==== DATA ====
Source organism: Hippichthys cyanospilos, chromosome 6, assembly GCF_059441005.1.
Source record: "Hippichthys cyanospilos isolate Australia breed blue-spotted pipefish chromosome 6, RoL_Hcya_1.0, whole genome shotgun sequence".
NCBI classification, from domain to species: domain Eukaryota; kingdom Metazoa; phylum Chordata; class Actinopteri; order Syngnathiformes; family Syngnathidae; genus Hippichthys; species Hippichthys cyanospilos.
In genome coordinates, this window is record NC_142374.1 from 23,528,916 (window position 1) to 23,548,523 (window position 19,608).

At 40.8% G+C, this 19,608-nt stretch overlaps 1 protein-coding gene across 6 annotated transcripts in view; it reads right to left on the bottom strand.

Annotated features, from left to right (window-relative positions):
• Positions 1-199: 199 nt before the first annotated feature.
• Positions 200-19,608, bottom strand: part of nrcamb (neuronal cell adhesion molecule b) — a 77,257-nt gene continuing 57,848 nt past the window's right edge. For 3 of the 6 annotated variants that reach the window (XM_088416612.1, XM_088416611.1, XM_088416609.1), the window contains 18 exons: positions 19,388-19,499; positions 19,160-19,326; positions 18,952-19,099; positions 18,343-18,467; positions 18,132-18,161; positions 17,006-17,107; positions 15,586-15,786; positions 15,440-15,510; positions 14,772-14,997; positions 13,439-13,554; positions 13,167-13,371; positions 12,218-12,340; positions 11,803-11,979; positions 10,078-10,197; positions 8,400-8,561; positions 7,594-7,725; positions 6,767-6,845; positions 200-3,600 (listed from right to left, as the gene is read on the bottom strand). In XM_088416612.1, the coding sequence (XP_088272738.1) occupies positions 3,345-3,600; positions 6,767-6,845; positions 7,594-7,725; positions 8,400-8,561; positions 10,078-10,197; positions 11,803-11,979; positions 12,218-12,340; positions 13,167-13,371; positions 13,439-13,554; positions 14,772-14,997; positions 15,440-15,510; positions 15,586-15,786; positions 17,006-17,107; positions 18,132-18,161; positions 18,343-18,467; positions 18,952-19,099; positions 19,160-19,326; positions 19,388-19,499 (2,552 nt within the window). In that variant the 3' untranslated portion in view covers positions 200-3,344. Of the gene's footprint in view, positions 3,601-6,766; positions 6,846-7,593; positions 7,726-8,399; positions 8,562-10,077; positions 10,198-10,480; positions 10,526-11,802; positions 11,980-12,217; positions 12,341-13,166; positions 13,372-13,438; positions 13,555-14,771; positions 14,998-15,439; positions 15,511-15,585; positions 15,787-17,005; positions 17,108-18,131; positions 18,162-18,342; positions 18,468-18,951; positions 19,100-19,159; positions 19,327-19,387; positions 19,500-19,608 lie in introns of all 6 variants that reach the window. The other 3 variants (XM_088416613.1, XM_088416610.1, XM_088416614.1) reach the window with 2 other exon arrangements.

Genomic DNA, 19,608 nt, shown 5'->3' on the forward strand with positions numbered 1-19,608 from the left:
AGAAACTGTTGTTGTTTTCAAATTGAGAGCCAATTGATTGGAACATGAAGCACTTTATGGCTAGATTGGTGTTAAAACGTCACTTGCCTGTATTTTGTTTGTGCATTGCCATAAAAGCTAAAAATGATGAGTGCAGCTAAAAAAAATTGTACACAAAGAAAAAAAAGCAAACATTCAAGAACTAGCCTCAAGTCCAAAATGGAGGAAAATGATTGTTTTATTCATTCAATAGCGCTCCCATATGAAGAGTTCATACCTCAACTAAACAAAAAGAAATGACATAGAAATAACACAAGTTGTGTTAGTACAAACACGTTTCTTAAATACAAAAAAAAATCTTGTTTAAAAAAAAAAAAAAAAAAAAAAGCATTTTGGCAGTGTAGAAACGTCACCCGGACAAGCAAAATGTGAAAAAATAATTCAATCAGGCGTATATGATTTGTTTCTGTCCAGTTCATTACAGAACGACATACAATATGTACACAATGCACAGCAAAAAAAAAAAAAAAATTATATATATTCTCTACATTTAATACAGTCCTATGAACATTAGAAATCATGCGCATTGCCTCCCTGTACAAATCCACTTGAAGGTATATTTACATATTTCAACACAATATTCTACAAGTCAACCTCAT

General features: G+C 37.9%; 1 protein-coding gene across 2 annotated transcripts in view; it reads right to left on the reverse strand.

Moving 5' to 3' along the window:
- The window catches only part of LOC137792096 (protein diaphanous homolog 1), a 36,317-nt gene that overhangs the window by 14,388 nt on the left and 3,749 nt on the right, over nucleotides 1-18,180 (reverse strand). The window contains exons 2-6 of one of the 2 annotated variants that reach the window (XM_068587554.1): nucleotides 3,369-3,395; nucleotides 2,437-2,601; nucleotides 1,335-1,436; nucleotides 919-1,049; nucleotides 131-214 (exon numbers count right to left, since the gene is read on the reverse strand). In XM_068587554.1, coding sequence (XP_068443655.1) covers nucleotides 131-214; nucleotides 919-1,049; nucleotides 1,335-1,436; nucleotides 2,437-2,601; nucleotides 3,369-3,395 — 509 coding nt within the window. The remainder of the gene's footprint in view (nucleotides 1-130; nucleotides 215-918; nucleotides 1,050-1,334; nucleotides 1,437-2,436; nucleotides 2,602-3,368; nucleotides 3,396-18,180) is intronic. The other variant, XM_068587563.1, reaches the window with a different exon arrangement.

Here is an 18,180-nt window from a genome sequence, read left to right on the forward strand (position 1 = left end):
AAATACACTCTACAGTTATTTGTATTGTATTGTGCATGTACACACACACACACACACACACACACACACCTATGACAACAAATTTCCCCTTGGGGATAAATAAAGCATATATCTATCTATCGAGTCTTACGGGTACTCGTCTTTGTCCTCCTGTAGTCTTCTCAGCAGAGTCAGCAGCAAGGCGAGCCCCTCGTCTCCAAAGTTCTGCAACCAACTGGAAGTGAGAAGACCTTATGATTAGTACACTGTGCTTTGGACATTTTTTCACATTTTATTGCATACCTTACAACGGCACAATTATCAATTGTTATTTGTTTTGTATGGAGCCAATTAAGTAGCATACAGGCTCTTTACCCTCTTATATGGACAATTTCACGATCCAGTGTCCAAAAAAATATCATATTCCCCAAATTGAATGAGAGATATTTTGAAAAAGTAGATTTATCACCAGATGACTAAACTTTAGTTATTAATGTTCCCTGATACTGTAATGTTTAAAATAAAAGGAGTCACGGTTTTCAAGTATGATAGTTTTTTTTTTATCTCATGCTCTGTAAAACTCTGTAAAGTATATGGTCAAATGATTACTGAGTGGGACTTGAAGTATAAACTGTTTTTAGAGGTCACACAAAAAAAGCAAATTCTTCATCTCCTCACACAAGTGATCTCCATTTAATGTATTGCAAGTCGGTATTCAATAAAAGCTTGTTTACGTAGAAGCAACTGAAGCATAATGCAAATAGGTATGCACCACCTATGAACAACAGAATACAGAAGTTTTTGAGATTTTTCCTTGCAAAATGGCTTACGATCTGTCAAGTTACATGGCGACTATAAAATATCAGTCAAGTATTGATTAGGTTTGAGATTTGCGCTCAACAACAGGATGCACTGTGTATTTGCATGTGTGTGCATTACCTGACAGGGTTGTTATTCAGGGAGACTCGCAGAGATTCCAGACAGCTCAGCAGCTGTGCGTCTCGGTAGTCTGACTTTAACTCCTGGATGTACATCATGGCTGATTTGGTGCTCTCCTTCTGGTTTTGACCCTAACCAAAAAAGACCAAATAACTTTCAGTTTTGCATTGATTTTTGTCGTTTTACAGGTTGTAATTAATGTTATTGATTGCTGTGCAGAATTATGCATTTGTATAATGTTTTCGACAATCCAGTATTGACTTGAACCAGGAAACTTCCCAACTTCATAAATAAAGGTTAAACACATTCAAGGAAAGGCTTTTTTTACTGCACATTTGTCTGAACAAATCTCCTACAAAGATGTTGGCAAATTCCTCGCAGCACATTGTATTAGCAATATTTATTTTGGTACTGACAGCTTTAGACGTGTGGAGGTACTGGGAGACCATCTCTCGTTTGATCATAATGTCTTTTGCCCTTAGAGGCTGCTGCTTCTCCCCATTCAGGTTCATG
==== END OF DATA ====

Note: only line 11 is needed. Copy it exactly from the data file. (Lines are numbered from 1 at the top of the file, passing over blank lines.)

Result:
General features: G+C 37.9%; 1 protein-coding gene across 2 annotated transcripts in view; it reads right to left on the reverse strand.